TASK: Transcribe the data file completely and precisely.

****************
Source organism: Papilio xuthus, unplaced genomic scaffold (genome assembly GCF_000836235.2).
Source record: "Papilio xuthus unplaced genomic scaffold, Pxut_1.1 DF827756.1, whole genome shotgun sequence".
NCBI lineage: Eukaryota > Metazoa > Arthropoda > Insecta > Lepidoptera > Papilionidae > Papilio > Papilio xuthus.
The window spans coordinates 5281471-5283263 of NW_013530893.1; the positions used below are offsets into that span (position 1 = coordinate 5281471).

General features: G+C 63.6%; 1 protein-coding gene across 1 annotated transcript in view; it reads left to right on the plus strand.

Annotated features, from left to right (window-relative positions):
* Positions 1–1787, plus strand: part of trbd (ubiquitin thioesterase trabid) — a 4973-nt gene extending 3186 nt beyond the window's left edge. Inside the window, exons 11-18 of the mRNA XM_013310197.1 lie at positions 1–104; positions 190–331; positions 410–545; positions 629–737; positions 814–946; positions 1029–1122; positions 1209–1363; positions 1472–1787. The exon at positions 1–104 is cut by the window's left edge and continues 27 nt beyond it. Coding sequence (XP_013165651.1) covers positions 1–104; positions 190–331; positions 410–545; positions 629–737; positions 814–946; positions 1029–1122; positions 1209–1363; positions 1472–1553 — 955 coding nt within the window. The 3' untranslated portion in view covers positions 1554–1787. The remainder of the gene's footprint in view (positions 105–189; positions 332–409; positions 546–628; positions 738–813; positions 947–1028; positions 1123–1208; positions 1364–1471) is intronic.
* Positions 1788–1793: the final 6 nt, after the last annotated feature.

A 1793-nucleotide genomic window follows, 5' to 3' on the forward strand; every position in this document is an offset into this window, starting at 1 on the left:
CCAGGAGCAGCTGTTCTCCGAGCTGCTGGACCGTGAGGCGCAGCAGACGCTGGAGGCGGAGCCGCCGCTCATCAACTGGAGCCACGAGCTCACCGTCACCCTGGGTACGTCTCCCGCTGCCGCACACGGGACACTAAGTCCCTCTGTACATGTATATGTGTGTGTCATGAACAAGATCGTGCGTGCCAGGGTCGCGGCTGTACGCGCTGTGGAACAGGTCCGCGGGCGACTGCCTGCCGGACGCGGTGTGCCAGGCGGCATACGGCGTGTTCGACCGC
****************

Source organism: Papilio xuthus, unplaced genomic scaffold (genome assembly GCF_000836235.2).
Source record: "Papilio xuthus unplaced genomic scaffold, Pxut_1.1 DF827756.1, whole genome shotgun sequence".
NCBI lineage: Eukaryota > Metazoa > Arthropoda > Insecta > Lepidoptera > Papilionidae > Papilio > Papilio xuthus.
The window spans coordinates 5281471-5283263 of NW_013530893.1; the positions used below are offsets into that span (position 1 = coordinate 5281471).

General features: G+C 63.6%; 1 protein-coding gene across 1 annotated transcript in view; it reads left to right on the plus strand.

Annotated features, from left to right (window-relative positions):
* Positions 1–1787, plus strand: part of trbd (ubiquitin thioesterase trabid) — a 4973-nt gene extending 3186 nt beyond the window's left edge. Inside the window, exons 11-18 of the mRNA XM_013310197.1 lie at positions 1–104; positions 190–331; positions 410–545; positions 629–737; positions 814–946; positions 1029–1122; positions 1209–1363; positions 1472–1787. The exon at positions 1–104 is cut by the window's left edge and continues 27 nt beyond it. Coding sequence (XP_013165651.1) covers positions 1–104; positions 190–331; positions 410–545; positions 629–737; positions 814–946; positions 1029–1122; positions 1209–1363; positions 1472–1553 — 955 coding nt within the window. The 3' untranslated portion in view covers positions 1554–1787. The remainder of the gene's footprint in view (positions 105–189; positions 332–409; positions 546–628; positions 738–813; positions 947–1028; positions 1123–1208; positions 1364–1471) is intronic.
* Positions 1788–1793: the final 6 nt, after the last annotated feature.

A 1793-nucleotide genomic window follows, 5' to 3' on the forward strand; every position in this document is an offset into this window, starting at 1 on the left:
CCAGGAGCAGCTGTTCTCCGAGCTGCTGGACCGTGAGGCGCAGCAGACGCTGGAGGCGGAGCCGCCGCTCATCAACTGGAGCCACGAGCTCACCGTCACCCTGGGTACGTCTCCCGCTGCCGCACACGGGACACTAAGTCCCTCTGTACATGTATATGTGTGTGTCATGAACAAGATCGTGCGTGCCAGGGTCGCGGCTGTACGCGCTGTGGAACAGGTCCGCGGGCGACTGCCTGCCGGACGCGGTGTGCCAGGCGGCATACGGCGTGTTCGACCGC